Since earlier this year - students at Southern Illinois University Carbondale have been urging administrators to address the racism they say they've run into on campus. In April, one black student in particular alleged that white students used racial slurs when addressing her during an open forum in a dorm.

The use of solitary confinement has drawn increasing scrutiny nationwide. And last week, the John Howard Association issued a statement (PDF) on the practice in Illinois prisons.

The John Howard Association is an independent watchdog, monitoring conditions and advocating for more humane treatment in Illinois prisons. We spoke to the group's director, Jennifer Vollen-Katz.

Trump by Michael Vadon/Flickr / Rauner by Brian Mackey/WUIS

Now that it seems Donald Trump will be his party’s nominee for president, Republicans have a decision to make.

American Heart Association

This is American Stroke Month.  It's a good time to review the signs of a stroke, signs that many people may not recognize.

fermentation.siu.edu

We all know beer is a popular beverage amongst many young people attending college. Starting in the fall, some Southern Illinois University Carbondale students will be majoring in it. We talk with Matt McCarroll about the Fermentation Science Institute there, and the bachelor's degree in fermentation science that will soon be offered:

U of I News Bureau

Traditional accounts of American history are sorely missing first-person narratives and retellings of stories belonging to gay, black men. So says Kevin Mumford, director of graduate studies and professor of history at the U of I at Urbana-Champaign. 

Schools across the U.S. served more than 5 billion meals in the national school lunch program to millions of students last year. Each one of the meals has to meet federal rules for nutrition. Now, those rules are up for debate and Congress could impose changes on the cafeteria.

Doris Fogel lights one of six candles at the Holocaust Memorial Ceremony.
Brian Mackey / NPR Illinois

This week was Holocaust Remembrance Day, Yom HaShoah, when we mark the slaughter of millions of Jews, political dissidents, gays and others at the hands of the Nazis.

Illinois marks the occasion with an annual memorial service in the Old State Capitol. The event includes the recollections of a Holocaust survivor, and today we're going to hear one such story, from back in 2014.

A push to change Illinois' flat income tax into a graduated tax died on the vine this week. And Illinois Republicans have some difficult decisions to make now that Donald Trump appears to have won the party's presidential nomination.

springfieldchoralsociety.org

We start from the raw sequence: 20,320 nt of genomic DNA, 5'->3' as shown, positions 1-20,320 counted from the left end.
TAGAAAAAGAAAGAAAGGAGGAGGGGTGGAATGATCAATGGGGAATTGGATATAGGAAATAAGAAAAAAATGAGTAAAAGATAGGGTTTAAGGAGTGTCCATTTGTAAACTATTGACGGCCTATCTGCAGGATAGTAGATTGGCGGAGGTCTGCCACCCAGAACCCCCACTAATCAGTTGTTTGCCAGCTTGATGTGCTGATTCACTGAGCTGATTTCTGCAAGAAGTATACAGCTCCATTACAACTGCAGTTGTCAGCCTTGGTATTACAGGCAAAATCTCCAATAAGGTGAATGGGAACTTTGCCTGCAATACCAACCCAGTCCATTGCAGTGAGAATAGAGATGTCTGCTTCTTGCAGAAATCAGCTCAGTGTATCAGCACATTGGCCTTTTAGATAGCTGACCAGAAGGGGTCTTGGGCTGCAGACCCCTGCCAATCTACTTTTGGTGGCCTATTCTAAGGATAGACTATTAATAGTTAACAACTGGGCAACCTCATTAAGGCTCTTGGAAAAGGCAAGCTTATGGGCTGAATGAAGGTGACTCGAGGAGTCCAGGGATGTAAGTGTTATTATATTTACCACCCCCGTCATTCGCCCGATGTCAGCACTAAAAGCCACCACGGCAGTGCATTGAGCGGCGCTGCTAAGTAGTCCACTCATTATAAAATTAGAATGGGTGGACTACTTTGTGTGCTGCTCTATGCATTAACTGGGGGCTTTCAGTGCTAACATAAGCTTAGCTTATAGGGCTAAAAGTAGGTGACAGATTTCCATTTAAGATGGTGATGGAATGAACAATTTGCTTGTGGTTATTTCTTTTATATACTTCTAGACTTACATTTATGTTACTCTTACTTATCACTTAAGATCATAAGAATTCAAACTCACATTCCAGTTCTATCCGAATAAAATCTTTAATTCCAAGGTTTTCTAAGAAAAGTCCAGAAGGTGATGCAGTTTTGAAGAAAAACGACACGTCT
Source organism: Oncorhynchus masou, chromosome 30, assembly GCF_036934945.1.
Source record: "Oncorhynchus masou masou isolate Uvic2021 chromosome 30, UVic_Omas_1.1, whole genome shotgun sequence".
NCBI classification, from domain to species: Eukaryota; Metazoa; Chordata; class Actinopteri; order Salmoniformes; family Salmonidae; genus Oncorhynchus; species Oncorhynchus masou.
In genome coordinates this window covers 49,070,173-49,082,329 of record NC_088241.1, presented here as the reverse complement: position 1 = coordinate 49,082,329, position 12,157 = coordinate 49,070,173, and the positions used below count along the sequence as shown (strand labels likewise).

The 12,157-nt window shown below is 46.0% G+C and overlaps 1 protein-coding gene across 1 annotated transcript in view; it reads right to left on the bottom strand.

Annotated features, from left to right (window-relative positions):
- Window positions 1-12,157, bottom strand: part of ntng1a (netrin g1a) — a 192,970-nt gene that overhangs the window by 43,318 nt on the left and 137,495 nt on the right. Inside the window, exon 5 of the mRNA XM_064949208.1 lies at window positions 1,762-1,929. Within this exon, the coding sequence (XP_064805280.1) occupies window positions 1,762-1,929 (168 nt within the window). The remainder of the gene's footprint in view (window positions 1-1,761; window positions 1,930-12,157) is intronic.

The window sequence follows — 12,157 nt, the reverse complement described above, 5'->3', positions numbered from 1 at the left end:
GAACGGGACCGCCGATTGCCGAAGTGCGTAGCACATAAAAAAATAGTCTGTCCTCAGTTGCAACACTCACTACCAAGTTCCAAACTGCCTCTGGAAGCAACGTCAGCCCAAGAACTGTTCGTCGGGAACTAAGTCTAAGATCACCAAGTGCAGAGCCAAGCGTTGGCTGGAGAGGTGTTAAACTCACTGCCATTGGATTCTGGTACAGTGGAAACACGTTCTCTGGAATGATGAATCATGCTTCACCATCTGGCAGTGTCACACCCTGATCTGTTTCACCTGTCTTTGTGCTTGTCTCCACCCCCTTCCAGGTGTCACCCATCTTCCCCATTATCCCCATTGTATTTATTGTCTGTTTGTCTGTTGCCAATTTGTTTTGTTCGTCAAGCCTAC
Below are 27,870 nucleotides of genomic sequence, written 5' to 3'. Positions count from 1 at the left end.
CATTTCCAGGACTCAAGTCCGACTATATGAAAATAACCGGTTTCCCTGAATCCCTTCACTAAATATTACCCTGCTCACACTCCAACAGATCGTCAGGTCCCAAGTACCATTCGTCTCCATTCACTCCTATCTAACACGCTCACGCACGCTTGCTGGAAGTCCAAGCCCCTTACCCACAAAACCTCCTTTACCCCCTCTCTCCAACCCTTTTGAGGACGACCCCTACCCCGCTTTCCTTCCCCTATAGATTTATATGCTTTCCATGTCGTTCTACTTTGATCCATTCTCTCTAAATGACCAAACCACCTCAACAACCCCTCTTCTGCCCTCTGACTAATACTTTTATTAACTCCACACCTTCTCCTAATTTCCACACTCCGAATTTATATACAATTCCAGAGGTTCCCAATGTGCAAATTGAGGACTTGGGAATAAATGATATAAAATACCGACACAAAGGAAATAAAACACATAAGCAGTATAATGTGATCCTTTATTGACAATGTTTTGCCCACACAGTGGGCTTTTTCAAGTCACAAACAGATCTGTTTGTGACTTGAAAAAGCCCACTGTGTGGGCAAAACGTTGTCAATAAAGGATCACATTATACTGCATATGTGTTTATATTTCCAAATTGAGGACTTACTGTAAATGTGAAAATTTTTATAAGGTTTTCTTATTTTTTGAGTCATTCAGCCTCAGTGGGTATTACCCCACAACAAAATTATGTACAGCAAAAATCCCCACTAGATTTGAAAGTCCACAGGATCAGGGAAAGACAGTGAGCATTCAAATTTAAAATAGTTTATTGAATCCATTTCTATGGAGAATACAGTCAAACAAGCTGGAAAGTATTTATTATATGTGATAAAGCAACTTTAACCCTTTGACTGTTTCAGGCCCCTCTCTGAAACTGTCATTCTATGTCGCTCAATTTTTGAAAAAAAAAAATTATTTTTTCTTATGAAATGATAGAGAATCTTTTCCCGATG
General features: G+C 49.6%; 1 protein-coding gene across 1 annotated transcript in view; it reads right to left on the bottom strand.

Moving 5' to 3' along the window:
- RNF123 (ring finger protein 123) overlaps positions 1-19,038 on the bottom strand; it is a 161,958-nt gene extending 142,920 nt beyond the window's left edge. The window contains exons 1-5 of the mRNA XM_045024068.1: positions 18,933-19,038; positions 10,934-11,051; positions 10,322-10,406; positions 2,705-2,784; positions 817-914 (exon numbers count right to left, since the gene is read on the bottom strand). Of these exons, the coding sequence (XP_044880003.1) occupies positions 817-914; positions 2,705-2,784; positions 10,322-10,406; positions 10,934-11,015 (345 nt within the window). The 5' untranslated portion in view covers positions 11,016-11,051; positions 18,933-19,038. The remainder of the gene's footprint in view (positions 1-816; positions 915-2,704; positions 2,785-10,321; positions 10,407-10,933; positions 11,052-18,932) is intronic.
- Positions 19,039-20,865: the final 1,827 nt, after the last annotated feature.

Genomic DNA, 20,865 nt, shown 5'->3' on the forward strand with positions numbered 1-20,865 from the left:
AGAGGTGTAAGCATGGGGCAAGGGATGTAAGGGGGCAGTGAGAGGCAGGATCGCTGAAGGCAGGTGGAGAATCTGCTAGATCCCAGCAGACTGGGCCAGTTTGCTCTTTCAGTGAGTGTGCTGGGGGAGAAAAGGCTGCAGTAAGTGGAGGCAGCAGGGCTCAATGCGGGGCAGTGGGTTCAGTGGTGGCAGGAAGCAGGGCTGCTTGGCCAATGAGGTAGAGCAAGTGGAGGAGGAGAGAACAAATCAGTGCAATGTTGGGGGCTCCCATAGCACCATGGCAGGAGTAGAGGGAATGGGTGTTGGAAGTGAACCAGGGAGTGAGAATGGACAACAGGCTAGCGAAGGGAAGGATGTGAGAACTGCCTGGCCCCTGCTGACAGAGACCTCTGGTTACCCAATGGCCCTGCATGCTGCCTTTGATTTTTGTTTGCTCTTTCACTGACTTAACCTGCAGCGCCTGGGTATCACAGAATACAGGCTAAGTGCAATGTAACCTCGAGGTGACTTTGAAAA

There will be a rare performance of Bach's Mass in B Minor in Springfield this Saturday. It's being performed by the Springfield Choral Society as part of the Liturgical Arts Festival of Springfield. Details regarding the time and location of the performance are in the flyer above. Marion van der Loo is the conductor of the group, she joined us to preview the event:

foggy playground
Allen / Flickr.com/roadsidepictures

On Monday, an organization called Illinois Voices sued the Illinois State Police and attorney general’s office. It’s targeting what it says are unconstitutionally vague and burdensome restrictions on people who have to register under the state’s sex offender laws.

The case is Does 1-4 v. Madigan, No. 16 CV 4847 (N.D. Ill.). Download the complaint here (PDF).

USER: Hendrike, Wikipedia // USER: Deviation56, Wikipedia

Instances of prescription opioid abuse have been steadily climbing in the past couple decades across the country, and here in Illinois. According to the state's department of public health more than half of the overdose deaths in Cook County in 2014 were due to heroin. 

We've put together a roster of moms, and a dad or two, who will join us on Illinois Edition to take on issues that matter to those trying to successfully raise children in these hectic modern times. Rachel Otwell, NPR Illinois reporter and the mother of a toddler, hosts the rotating panel.

The Scene With Photographer David Brodsky

Apr 28, 2016
brodskyphotoart.com

This week The Scene is joined by guest host David Brodsky, who often takes pictures of unwitting subjects. You can find a profile piece about him here. A collaborative show will include his work, it's called Translations and opens on Friday night. Take a listen to learn more:

This week we talk about an upcoming art show at The Pharmacy gallery in Springfield featuring the work of longtime friends and artists Wendy Allen & Carol Bridges who both create unique and colorful pieces using textiles. Both women are inspired in part by their own sense of spirituality... Tune in!

Harrison Chancy and Joseph Hurst
Illinois Department of Corrections

A Sangamon County judge has declined to give a group of Illinois prisoners a new parole hearing — at least for now.

The case has to do with a formal process for assessing how much of a risk certain prisoners pose. The Department of Corrections was supposed to have this risk-assessment tool in place by 2013. But three years later, it’s just now beginning to roll it out.

A pair of the state’s longest serving inmates have sued over the delays.